Americans have been told that the fall of Kabul took the Biden administration by surprise, creating a situation — completely beyond our control — where the United States had to depend on the Taliban for security in the Afghan capital as the U.S. military conducted the evacuation.

That tale turns out to be untrue. The Post reports that the Taliban offered to allow the U.S. military to take responsibility for security in Kabul — but we declined. In other words, our dependence on the Taliban for security in Kabul was not a fait accompli, but a choice — an American choice.

This means that all the horrors the world witnessed over the past two weeks — desperate Afghans chasing and falling from U.S. military aircraft; Americans and Afghans blocked and beaten at Taliban checkpoints; Afghan interpreters hiding from door-to-door searches by Taliban thugs; American veterans organizing private rescue missions for them because the commander in chief would not; and flag-draped coffins arriving at Dover Air Force Base in Delaware to be received by grieving families — might have been prevented.

According to The Post, the Taliban hadn’t intended to take Kabul on Aug. 15. But when Afghan President Ashraf Ghani fled and the Afghan security forces melted away, a meeting was quickly arranged in Doha, Qatar, between Gen. Kenneth “Frank” McKenzie, head of U.S. Central Command, and Taliban leader Abdul Ghani Baradar. “We have a problem,” Baradar reportedly told McKenzie. “We have two options to deal with it: You” — the U.S. military — “take responsibility for securing Kabul or you have to allow us to do it.”

That’s right: The Taliban leader offered to let the U.S. military take control of the city.

He said he would enter Kabul only if the U.S. forces would “allow” them to do so. But according to The Post, “Throughout the day, [President] Biden had remained resolute in his decision to withdraw all American troops from Afghanistan. The collapse of the Afghan government hadn’t changed his mind.”

So McKenzie — “aware of those orders” — turned down the Taliban leader’s offer to let the U.S. military secure the city, and told him the United States needed control of only the airport, so we could evacuate our citizens and Afghan allies. “On the spot, an understanding was reached, according to two other U.S. officials: The United States could have the airport until Aug. 31. But the Taliban would control the city,” The Post reports. I asked McKenzie for comment, but he declined to respond.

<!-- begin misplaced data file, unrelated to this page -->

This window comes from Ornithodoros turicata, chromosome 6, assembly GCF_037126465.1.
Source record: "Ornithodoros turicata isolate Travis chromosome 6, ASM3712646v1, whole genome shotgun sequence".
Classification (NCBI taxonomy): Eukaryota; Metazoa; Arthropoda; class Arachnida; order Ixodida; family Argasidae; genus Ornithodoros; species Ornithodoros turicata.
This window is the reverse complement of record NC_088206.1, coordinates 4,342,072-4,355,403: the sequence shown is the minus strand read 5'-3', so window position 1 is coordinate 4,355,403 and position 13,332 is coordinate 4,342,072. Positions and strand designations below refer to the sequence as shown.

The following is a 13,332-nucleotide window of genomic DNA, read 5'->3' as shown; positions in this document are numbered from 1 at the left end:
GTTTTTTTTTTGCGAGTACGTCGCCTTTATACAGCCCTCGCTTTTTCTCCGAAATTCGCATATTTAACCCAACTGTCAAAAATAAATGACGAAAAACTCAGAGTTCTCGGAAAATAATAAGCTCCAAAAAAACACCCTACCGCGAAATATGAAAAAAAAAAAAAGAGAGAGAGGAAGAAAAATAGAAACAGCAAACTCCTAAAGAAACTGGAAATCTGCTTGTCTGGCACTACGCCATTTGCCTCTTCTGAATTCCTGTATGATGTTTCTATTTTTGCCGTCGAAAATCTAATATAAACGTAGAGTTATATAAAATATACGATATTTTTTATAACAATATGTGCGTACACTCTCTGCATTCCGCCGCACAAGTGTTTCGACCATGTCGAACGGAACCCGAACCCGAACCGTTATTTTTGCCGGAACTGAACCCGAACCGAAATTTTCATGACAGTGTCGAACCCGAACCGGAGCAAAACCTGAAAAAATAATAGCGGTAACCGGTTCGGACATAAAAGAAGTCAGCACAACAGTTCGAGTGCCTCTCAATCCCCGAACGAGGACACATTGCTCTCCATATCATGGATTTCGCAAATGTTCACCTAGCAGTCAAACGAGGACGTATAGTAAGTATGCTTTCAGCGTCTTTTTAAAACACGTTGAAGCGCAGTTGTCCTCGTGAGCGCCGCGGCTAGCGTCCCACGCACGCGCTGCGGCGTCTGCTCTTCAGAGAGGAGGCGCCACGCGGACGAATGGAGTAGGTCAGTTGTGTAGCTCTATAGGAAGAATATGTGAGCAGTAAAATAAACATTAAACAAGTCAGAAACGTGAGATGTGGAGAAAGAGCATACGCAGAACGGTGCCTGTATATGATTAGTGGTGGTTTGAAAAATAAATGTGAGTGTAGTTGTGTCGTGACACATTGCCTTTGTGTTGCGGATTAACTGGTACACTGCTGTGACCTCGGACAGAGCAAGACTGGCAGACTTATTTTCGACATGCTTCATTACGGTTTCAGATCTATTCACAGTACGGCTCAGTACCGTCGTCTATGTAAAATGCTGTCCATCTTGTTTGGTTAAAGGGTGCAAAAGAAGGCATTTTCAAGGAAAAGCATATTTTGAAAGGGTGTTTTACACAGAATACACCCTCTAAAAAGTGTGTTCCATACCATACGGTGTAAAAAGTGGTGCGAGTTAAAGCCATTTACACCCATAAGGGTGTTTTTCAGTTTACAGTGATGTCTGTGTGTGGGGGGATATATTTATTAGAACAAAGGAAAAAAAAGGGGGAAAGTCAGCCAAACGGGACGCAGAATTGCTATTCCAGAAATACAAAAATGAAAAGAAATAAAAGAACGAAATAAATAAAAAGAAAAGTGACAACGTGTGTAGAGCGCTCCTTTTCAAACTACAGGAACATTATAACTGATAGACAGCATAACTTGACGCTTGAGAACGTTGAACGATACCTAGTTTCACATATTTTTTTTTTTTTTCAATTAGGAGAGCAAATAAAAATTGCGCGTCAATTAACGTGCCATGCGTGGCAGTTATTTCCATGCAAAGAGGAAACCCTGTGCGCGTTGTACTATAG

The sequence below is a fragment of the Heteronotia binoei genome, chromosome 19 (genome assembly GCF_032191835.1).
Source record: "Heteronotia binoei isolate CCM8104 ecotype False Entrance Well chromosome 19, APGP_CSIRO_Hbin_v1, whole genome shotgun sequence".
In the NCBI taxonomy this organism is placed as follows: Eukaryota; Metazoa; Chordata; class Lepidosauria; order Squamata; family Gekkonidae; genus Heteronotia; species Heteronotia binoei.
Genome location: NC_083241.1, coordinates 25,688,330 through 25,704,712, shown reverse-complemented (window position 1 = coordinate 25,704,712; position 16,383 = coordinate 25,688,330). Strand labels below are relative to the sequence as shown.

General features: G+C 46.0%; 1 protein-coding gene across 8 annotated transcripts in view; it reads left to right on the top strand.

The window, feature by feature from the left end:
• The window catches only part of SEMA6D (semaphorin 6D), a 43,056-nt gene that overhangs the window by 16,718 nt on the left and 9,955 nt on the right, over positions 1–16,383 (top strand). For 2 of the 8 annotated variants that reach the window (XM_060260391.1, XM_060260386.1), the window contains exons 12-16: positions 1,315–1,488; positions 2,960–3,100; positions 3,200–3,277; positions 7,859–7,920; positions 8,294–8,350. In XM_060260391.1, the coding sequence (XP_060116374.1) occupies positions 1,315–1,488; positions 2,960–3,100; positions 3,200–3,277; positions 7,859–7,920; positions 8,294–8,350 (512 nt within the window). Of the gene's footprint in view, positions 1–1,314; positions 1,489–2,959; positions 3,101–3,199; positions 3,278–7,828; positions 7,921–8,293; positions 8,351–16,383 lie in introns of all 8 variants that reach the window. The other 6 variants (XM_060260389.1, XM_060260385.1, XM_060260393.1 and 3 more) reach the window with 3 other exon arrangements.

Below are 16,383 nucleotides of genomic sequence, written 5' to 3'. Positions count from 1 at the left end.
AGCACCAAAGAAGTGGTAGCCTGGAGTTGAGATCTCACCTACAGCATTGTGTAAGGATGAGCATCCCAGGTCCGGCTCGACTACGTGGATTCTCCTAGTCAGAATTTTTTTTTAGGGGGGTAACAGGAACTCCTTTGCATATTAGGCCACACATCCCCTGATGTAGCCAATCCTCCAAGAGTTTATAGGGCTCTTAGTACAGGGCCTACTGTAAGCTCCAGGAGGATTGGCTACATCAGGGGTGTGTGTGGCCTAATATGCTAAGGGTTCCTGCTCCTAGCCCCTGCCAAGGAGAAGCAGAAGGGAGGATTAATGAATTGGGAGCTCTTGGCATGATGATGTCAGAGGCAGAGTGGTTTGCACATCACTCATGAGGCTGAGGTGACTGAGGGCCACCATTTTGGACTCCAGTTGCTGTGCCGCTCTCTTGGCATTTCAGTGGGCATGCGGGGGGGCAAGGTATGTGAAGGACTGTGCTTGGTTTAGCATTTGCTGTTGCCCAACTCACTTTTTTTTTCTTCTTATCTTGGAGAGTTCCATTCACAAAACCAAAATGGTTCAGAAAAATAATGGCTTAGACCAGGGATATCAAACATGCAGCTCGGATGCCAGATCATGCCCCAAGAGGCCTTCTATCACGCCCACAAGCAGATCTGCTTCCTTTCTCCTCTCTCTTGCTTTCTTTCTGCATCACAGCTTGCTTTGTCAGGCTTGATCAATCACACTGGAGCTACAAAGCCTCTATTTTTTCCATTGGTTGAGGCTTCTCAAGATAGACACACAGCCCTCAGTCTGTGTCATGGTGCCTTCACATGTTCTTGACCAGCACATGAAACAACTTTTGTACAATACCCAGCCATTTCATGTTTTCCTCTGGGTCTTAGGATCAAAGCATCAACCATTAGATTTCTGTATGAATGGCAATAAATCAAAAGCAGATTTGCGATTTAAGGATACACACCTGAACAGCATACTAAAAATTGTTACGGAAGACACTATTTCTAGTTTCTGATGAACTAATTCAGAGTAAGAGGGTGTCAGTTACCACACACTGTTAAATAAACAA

One former senior general officer told me the U.S. military could definitely have secured the capital. We would likely have secured the green zone where Western embassies are located (not the entire city, which was not secured anyway under Afghan forces) and the access to the airport, he says. We could have set up our own perimeter and established a secure corridor from Kabul that would have allowed us to get all our citizens and Afghan allies out safely. But we chose not to do this. Instead, we greenlighted the Taliban to take control of Kabul, which made the United States dependent on the Haqqani network — whose leader is an al-Qaeda-linked U.S.-designated terrorist with a reward of up to $5 million on his head — for the security of our men and women in uniform.

The negligence and incompetence of this decision is simply stunning. The American people need answers to pressing questions. The Post report says Biden remained determined throughout the day to withdraw all U.S. troops, and that McKenzie was “aware” of Biden’s orders when he turned down the opportunity the Taliban presented. Did McKenzie relay the Taliban’s offer to the president? Did he ask for additional troops to secure the capital? Did Biden decline to provide them?

This much is certain: The Biden administration had the chance to control Kabul while we evacuated, but chose to cede it to the Taliban. That is a dereliction of duty unlike any we have seen in modern times. Our leaders made a conscious choice to put the safety of American civilians, service members and Afghan allies in the hands of terrorists rather than the U.S. armed forces — a decision that led directly to the deaths of 13 Americans in an Islamic State attack on the Kabul airport last Thursday at the hands of a suicide bomber. It is a national disgrace.

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Conspiracy theories blaming George W. Bush for the Sept. 11, 2001, terrorist attacks have been debunked, yet millions of Americans still believe them. (Kate Woodsome/The Washington Post)